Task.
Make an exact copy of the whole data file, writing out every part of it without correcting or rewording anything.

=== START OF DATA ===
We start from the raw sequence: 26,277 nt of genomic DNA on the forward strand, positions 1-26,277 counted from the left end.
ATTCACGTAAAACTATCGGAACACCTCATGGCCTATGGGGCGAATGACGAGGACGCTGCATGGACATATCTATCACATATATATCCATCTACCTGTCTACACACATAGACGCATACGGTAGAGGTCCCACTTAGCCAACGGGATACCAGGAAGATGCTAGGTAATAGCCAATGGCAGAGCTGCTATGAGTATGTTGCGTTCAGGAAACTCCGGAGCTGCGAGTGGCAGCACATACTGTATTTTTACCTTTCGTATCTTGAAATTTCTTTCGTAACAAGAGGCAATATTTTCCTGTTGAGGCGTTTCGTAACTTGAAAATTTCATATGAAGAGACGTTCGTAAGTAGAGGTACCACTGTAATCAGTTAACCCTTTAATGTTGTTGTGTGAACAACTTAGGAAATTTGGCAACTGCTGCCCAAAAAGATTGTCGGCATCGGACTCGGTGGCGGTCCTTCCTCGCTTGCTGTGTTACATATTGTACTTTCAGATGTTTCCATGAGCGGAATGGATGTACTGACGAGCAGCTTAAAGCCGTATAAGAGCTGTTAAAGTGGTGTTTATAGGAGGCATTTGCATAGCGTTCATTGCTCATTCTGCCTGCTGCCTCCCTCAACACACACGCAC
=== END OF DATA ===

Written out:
We start from the raw sequence: 26,277 nt of genomic DNA on the forward strand, positions 1-26,277 counted from the left end.
ATTCACGTAAAACTATCGGAACACCTCATGGCCTATGGGGCGAATGACGAGGACGCTGCATGGACATATCTATCACATATATATCCATCTACCTGTCTACACACATAGACGCATACGGTAGAGGTCCCACTTAGCCAACGGGATACCAGGAAGATGCTAGGTAATAGCCAATGGCAGAGCTGCTATGAGTATGTTGCGTTCAGGAAACTCCGGAGCTGCGAGTGGCAGCACATACTGTATTTTTACCTTTCGTATCTTGAAATTTCTTTCGTAACAAGAGGCAATATTTTCCTGTTGAGGCGTTTCGTAACTTGAAAATTTCATATGAAGAGACGTTCGTAAGTAGAGGTACCACTGTAATCAGTTAACCCTTTAATGTTGTTGTGTGAACAACTTAGGAAATTTGGCAACTGCTGCCCAAAAAGATTGTCGGCATCGGACTCGGTGGCGGTCCTTCCTCGCTTGCTGTGTTACATATTGTACTTTCAGATGTTTCCATGAGCGGAATGGATGTACTGACGAGCAGCTTAAAGCCGTATAAGAGCTGTTAAAGTGGTGTTTATAGGAGGCATTTGCATAGCGTTCATTGCTCATTCTGCCTGCTGCCTCCCTCAACACACACGCAC